As the founder of a mobile diagnostics company, the changes I have observed in the role of today’s CMO represent the most significant transformation in the C-suite in decades—and a potential catalyst for a future rethink of the traditional org structure.
Three powerful trends are driving the CMO transformation: data, access and a people-driven economy.
Not too long ago, CMOs looked into their crystal balls, anticipated consumer trends and preferences and stewarded brands accordingly. Today, the CMO is becoming the de facto chief data officer. Targeted digital ads are improving ROI at the top of the sales funnel while “Big Data” unearths less-obvious correlations. Big Data is particularly helpful for CMOs to distinguish between what people say and what they do.
“Fast Data” is a recent addition to the CMO data toolkit. Social monitoring and mobile crowdsourced feedback solutions are creating instant insights and diagnostics. Properly executed, these inform every marketing decision along the customer journey, from design and communication to execution. Here the CMO pivots from broadcaster to listener.
However, a growing consequence of all these data sources is mind-numbing noise. The CMO needs superior data skills just to decide what matters. Creativity, brand stewardship and large-scale thematic campaigns will remain part of the CMO role.
In a mobile world, access is the new ownership—and consumers believe they share the ownership of brands. Customers expect to be heard and empowered. Technology, while perceived to be impersonal, is the key to scaling empathy and providing effective engagement strategies. Now the CMO is moving down the sales funnel with a goal of using access to create highly engaged users and customer retention.
In a networked, all-access world, reality will eventually overtake perception. The new breed of CMO must therefore scale positive realities rather than create perceptions. This suggests an inside-out approach to marketing that ushers in a whole new genre of programs.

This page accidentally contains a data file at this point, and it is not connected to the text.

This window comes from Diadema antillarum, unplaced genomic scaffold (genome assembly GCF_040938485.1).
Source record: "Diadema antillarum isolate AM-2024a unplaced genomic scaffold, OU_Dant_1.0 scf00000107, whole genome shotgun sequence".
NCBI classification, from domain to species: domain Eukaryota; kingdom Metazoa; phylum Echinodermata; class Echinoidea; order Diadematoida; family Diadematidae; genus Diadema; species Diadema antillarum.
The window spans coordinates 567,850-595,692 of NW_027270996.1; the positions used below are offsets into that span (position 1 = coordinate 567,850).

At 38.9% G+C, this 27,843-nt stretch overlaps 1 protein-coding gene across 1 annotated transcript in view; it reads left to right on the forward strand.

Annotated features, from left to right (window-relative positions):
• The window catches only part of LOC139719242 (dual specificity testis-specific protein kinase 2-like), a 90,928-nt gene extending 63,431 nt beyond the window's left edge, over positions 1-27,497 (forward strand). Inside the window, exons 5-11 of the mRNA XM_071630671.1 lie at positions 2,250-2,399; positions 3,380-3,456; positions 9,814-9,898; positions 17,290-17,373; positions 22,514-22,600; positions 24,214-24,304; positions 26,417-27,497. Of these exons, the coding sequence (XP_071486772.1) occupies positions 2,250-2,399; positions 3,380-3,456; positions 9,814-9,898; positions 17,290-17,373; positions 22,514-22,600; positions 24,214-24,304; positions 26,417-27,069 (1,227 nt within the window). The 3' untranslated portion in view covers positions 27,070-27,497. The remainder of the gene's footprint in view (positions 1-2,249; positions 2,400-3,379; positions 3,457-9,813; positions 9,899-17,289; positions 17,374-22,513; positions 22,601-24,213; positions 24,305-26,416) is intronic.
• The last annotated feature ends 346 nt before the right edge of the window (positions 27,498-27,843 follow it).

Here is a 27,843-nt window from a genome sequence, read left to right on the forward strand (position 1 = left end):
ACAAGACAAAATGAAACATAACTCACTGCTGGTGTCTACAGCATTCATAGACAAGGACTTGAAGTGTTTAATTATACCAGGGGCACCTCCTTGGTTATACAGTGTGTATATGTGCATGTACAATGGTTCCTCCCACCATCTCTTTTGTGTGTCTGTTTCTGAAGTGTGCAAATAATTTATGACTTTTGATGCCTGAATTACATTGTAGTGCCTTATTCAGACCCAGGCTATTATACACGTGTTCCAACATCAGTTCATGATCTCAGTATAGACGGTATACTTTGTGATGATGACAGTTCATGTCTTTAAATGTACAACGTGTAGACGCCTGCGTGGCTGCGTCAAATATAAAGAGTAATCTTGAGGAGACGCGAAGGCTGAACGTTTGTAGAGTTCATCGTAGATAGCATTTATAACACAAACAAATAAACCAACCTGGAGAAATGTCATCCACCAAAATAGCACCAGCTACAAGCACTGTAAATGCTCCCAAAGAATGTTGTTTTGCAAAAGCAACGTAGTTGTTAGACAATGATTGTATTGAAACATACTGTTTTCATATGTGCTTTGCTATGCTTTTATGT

For example, consumers are rarely more satisfied than the employees serving them. One fascinating insight is that customers also care deeply about specific employees. In a HundredX survey conducted with Ogilvy and Mather, 86% of consumers felt companies should do more to publicly recognize their good employees. And consumers were 10% more likely to “for sure” recommend a restaurant to a friend when they had recognized an employee by name. This data all suggests that happy employees are critical to reality-based marketing, and that a target-rich opportunity for mobile-enabled innovation lies at the point of customer-employee connection.
The byproduct of access-driven, inside-out marketing is much closer coordination between CMOs and the heads of HR, operations and business units. The CMO becomes the chief connection officer. This customer-driven overlap is a clear sign that the classic organization structure may need to evolve. Indeed, many enterprise technology vendors struggle with who the purchaser is for customer-centric solutions.
We have now entered the people-driven economy. For example, the Temkin Group estimates that small increases in customer satisfaction can translate into 37% higher revenues over three years. People are an organization’s most valued asset. Talent management is now a $50 billion annual industry, and turnover costs are estimated to exceed 20% of wage costs.
The stakes are incredibly high to get it right. Marketing is about connecting with people. While marketing spend will be reallocated, the amount overall should increase.
Each customer and employee has greater potential to help or do harm in a networked world. At the same time, the cost to connect has declined rapidly. For the first time, there is a positive net value per connected individual. This enables coordinated strategies at both the group and individual levels.
The reinvented CMO will operate and collaborate at the intersection of human and digital. They will use data and access to succeed in the people-driven economy.